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 Using the same dependent claims for different claim sets 
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IP Attorney

Joined: 2012-01-24 14:53:15
Posts: 13
This is relevant to a discussion I've been having with some colleagues of late. The issue is whether it's OK to use the same dependent claims for multiple independent claims.

As in:

1. An apparatus comprising:
a widget; and
a blodget coupled to the widget.

2. An apparatus as in claim 1, wherein the widget is rectangularly shaped.
3. An apparatus as in claim 1, wherein the widget is circularly shaped.

4. An apparatus comprising:
a widget; and
a blue blodget coupled to the widget.

5. An apparatus as in claim 4, wherein the widget is rectangularly shaped.
6. An apparatus as in claim 4, wherein the widget is circularly shaped.

--

This has been a common practice of mine for years. Some colleagues are suggesting this practice to be improper, and that the dependent claims in my second claim set should be different, even if i'm aiming to claim the same points of novelty. Thus, they argue that instead of rectangularly shaped in claim 5, i should maybe state that the widget is a quadrilateral having opposing sides and opposing ends, with the opposing sides being longer than the opposing ends, where the opposing sides are perpendicular to the opposing ends.

I don't see what's wrong with keeping things consistent. I understand what they're getting at -- differing claim scope between the "same" dependents, because maybe some will survive in litigation and some won't. But I think that's taking things to an extreme and could potentially backfire. I also think it's baiting an examiner into a restriction requirement.

Thoughts?


2012-03-20 11:28:20
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Joined: 2012-01-08 23:06:37
Posts: 35
Evil InHouse Counsel wrote:
This is relevant to a discussion I've been having with some colleagues of late. The issue is whether it's OK to use the same dependent claims for multiple independent claims.

As in:

1. An apparatus comprising:
a widget; and
a blodget coupled to the widget.

2. An apparatus as in claim 1, wherein the widget is rectangularly shaped.
3. An apparatus as in claim 1, wherein the widget is circularly shaped.

4. An apparatus comprising:
a widget; and
a blue blodget coupled to the widget.

5. An apparatus as in claim 4, wherein the widget is rectangularly shaped.
6. An apparatus as in claim 4, wherein the widget is circularly shaped.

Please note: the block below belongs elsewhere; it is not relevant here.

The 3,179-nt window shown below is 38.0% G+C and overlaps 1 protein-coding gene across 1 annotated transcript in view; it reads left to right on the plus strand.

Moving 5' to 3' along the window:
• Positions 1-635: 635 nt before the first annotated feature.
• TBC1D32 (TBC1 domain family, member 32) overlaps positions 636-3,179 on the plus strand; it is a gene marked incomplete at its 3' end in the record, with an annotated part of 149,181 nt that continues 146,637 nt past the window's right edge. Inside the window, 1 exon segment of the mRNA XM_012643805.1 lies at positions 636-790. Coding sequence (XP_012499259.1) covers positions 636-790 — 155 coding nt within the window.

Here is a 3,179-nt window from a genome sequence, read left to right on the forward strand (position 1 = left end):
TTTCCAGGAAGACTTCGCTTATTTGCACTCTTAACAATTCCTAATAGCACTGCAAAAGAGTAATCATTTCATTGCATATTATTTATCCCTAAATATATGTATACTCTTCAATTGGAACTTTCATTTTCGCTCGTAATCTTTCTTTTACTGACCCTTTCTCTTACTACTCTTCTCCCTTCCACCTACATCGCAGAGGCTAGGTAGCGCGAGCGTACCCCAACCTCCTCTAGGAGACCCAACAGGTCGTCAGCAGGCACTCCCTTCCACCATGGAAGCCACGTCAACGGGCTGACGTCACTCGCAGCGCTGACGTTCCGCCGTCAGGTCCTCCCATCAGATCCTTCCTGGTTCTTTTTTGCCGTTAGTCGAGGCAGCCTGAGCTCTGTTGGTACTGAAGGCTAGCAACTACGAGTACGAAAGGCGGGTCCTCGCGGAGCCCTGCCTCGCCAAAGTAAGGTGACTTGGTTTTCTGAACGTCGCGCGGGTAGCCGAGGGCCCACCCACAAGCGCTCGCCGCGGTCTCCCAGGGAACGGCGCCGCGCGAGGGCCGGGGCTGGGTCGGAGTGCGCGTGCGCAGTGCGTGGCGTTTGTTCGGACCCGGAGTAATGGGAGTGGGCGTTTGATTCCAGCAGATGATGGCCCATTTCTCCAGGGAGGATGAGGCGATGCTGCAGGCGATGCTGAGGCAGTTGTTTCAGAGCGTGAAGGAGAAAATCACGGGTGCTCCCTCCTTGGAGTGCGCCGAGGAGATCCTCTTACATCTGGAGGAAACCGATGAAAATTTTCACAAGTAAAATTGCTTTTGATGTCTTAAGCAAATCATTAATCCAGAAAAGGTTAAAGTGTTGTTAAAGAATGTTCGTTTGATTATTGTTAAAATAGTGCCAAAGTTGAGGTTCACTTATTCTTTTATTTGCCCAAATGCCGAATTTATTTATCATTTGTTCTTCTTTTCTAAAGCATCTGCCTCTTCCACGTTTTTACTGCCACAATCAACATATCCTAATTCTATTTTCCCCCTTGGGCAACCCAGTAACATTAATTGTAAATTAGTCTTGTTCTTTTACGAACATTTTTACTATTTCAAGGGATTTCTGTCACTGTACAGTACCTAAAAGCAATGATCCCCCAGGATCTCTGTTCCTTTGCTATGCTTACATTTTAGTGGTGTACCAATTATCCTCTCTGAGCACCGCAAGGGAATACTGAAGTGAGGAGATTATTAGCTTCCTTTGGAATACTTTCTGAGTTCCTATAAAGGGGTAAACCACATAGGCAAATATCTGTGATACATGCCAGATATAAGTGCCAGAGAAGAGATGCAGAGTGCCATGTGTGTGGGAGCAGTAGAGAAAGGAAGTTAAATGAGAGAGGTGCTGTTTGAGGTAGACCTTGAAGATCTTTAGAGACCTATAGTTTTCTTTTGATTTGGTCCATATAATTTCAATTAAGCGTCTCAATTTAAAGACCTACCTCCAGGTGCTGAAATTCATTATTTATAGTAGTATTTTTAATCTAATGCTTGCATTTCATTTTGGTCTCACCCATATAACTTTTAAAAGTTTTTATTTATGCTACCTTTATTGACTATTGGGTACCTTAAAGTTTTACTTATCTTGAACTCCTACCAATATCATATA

--

This has been a common practice of mine for years. Some colleagues are suggesting this practice to be improper, and that the dependent claims in my second claim set should be different, even if i'm aiming to claim the same points of novelty. Thus, they argue that instead of rectangularly shaped in claim 5, i should maybe state that the widget is a quadrilateral having opposing sides and opposing ends, with the opposing sides being longer than the opposing ends, where the opposing sides are perpendicular to the opposing ends.

I don't see what's wrong with keeping things consistent. I understand what they're getting at -- differing claim scope between the "same" dependents, because maybe some will survive in litigation and some won't. But I think that's taking things to an extreme and could potentially backfire. I also think it's baiting an examiner into a restriction requirement.

Thoughts?



There's nothing wrong with what you are doing. Your colleagues then would argue that multiple dependent claims are improper: alternatively, claims 2 and 5 can be written as a single multiple dependent claim, and claims 3 and 6 can be written as a single multiple dependent claim. I don't use multiple dependent claims in the US because there's no cost advantage, and later in prosecution, amending the claims can get messy. But I use them in EP applications because a multiple dependent claim is charged as a single claim; with the stiff excess claims fees in EP applications, you can save a lot of euros.


2012-03-20 20:49:42
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